For reasons I don't understand, somewhere close to Sutherland, suddenly fog arose. It shouldn't have. The temps were well below zero, I think. There's got to be an explanation, but that foggy stuff created a soft background. I wanted this to be a better shot, but I still like it.

This is maybe the best example of a shot I thought would be perfectly glorious, but isn't. I thought the perspective was rich here, from the grass on the side of the road, to the spruce up close, then the straps of spruce extending into a soft, foggy horizon. It was beautiful. The shot is, well, meh. I didn't get it. Maybe it wouldn't go into the camera--sometimes that happens. What's out there is always more beautiful than what I come home with.

How cold was it actually? Well, here's a sun dog. They don't come out and play until you can hardly be out in the frozen air. 

All that cottony mist did wonders to the Sutherland cemetery. When it comes right down to it, I'm irredeemably morose. I can't pass up a good graveyard pic, and I like this one. Seems to me that you can't help but think it's a pretty shot. Then you realize what you're seeing. Oh, yeah. I like that juxtaposition. 

And then this one. I went back to the buffalo once the sun came up. They were on the other side of their pen by that time, up close to the pen, awaiting breakfast. I had to shoot through the fence that protected me from them. This is a shot I like, especially the guy's grizzly beard. An image like this is what I left home for.

But I can do better. I'll be back. Besides, there's more beauty around than simply the snowy snoot of a bison. 

Monday, February 12, 2018

The Preacher Dies--Edgar Ray Killen, 1925-1018

Edgar Ray Killen was a "kleagle," which is to say, a recruiter, for his hometown KKK. Think pyramid sales, if that helps. Killen recruits a man, who then pays membership fees that include a couple bucks for the kleagle. That man recruits a couple more, and Killen earns more. A kleagle. Never heard the word? That's reason for thanksgiving.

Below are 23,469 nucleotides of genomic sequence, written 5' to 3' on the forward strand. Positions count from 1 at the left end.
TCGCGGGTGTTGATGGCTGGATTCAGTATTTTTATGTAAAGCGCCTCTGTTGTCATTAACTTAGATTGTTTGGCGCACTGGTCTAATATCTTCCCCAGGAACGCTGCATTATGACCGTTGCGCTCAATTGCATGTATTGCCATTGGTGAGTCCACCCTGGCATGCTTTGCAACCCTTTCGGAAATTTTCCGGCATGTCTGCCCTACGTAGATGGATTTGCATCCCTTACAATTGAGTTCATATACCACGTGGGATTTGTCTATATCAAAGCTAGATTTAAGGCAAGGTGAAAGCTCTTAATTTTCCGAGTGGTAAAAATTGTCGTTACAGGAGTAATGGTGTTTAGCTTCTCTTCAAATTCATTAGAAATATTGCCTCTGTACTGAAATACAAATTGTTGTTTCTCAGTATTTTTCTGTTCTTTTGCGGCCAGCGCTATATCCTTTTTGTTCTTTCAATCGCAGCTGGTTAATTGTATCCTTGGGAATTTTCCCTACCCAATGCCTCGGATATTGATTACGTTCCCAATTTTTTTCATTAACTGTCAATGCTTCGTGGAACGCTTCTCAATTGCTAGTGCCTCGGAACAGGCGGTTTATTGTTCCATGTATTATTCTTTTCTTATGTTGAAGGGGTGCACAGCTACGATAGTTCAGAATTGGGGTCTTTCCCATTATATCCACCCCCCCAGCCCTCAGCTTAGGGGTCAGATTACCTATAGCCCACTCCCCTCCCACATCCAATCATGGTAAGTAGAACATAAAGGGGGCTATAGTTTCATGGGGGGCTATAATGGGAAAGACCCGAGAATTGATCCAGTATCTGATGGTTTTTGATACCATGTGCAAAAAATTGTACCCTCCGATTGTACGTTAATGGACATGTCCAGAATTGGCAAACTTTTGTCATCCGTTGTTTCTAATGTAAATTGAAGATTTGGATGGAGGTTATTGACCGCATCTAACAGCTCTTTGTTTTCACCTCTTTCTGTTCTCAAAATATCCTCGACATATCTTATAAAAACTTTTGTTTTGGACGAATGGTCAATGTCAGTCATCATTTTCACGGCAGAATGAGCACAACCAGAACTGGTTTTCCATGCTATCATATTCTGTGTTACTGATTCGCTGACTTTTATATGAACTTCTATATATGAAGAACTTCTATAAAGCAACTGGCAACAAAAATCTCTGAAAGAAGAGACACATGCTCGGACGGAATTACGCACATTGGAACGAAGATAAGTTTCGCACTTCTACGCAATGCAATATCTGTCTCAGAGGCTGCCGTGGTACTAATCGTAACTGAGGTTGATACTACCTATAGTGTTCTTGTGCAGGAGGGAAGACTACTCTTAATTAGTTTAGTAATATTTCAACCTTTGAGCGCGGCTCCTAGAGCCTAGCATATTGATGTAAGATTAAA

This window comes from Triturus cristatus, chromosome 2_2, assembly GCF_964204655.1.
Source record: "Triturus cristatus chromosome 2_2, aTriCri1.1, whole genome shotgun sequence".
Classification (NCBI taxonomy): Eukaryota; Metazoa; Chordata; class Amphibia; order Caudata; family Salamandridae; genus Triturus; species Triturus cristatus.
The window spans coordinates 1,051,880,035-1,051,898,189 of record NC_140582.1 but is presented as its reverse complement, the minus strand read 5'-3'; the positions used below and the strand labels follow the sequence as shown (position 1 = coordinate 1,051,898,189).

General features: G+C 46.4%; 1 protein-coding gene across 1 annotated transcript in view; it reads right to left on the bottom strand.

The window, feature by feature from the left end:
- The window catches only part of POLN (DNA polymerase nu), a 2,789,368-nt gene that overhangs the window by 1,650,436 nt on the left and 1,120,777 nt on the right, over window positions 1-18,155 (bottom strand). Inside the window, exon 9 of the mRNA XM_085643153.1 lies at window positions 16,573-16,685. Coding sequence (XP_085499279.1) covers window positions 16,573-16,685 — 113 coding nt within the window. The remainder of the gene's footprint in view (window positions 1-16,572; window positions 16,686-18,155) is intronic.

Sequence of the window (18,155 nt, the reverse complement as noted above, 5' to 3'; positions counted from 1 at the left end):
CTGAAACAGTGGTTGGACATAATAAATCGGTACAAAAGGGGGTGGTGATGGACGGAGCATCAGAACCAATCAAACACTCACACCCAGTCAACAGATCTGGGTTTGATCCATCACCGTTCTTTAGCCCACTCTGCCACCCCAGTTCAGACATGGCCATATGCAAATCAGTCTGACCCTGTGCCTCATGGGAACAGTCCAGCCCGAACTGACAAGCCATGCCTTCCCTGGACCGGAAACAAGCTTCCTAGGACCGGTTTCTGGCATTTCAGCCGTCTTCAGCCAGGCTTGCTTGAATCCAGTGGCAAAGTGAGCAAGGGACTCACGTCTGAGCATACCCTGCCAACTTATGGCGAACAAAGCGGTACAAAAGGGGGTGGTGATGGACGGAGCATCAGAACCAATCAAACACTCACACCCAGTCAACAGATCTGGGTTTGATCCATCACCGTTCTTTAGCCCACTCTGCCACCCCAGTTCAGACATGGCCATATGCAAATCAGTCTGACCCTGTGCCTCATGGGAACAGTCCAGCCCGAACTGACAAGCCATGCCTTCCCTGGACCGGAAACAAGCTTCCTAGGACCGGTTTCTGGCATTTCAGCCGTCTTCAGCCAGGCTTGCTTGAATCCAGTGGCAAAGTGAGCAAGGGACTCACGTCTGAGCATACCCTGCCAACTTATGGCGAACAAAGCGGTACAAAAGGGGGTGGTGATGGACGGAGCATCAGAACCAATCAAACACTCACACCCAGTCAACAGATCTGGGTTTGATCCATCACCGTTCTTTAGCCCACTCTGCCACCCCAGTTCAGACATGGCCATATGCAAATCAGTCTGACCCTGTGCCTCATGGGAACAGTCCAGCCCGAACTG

In 2005, this man, Edgar Ray Killen, the KKK kleagle, was convicted by a Mississippi court of three counts of manslaughter and sent off to prison for sixty years, where he died a month ago.

The State of Mississippi determined that Killen had been the inspiration behind the murders of three civil rights workers--two white, one black--in Philadelphia, MS, during the "Freedom Summer" of 1964. Those three men--James Chaney, Andrew Goodman, and Michael Schwerner--had been locked up in a Philadelphia jail after being arrested for speeding. All three weren't local boys. They were in Mississippi investigating the fire-bombing of a black church. When released, they disappeared, their bodies found later in an earthen dam. That's their burned station wagon at the top of the page.

In 1966, a grand jury indicted a eighteen men for the murders of Chaney, Goodman, and Schwerner. In a jury trial, seven men were convicted, eight were freed, and three--one of them Edgar Ray Killen--were released because of a hung jury. The convictions were the first ever made by a white jury for the murder of a black man in Mississippi.

In 2005, forty years later, Killen, eighty years old and in a wheelchair after breaking both legs in his sawmill, was retried and convicted of manslaughter, for recruiting the bunch who murdered Chaney, Goodman, and Schwerner. He was sentenced to sixty years, twenty each for each of the murders.

Edgar Ray Killen died in prison last month. He was 92.